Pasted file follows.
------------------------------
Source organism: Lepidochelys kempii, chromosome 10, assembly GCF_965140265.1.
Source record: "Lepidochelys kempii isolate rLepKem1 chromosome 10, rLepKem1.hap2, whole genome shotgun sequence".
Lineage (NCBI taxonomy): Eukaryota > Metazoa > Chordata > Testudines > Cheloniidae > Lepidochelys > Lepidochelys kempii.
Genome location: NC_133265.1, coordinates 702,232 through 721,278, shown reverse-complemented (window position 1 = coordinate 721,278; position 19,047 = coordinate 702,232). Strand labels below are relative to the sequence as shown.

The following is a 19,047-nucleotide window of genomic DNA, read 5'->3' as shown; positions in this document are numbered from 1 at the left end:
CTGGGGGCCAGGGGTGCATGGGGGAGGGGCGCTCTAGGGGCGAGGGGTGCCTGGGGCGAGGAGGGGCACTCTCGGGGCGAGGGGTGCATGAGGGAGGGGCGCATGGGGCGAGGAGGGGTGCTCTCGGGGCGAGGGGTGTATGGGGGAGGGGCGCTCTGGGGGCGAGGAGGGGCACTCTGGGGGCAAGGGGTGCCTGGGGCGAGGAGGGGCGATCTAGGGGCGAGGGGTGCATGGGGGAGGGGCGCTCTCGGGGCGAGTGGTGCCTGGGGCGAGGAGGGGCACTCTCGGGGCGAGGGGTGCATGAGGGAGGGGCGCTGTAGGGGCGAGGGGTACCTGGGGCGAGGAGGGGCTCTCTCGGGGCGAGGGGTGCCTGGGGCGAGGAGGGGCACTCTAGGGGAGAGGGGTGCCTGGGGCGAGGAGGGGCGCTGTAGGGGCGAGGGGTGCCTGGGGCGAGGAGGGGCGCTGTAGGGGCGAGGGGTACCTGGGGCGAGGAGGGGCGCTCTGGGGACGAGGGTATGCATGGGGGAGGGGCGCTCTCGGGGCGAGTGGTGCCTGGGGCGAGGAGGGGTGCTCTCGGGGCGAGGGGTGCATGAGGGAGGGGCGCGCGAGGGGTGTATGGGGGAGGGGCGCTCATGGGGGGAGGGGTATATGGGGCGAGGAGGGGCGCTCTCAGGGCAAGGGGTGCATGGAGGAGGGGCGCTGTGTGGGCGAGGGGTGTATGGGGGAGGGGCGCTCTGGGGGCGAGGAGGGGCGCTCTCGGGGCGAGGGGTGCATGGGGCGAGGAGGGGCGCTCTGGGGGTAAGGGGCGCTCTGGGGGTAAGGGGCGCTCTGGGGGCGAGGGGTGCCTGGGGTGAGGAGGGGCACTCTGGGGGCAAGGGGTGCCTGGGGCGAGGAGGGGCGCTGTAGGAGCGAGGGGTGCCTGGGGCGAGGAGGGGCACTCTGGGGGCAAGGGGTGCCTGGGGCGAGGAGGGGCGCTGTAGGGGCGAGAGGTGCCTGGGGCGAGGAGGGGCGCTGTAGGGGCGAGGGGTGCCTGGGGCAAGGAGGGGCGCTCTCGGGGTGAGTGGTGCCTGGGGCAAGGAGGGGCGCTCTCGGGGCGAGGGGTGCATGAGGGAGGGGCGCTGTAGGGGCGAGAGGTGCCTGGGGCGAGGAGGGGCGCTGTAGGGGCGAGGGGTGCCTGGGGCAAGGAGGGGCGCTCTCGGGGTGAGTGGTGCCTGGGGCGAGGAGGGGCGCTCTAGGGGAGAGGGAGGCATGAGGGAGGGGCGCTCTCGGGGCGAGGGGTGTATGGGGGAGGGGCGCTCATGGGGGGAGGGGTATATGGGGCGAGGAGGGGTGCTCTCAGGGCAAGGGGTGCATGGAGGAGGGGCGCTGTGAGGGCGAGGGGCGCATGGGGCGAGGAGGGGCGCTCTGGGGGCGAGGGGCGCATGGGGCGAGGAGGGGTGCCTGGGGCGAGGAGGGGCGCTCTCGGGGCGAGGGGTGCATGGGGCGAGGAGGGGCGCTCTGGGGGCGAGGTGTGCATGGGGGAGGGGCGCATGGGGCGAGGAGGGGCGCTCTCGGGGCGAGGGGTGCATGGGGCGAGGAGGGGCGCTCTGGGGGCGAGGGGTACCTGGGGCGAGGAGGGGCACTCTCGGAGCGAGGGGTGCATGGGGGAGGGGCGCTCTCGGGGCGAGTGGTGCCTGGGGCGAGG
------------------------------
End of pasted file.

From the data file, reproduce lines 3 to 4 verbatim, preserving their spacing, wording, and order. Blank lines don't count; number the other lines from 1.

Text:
Lineage (NCBI taxonomy): Eukaryota > Metazoa > Chordata > Testudines > Cheloniidae > Lepidochelys > Lepidochelys kempii.
Genome location: NC_133265.1, coordinates 702,232 through 721,278, shown reverse-complemented (window position 1 = coordinate 721,278; position 19,047 = coordinate 702,232). Strand labels below are relative to the sequence as shown.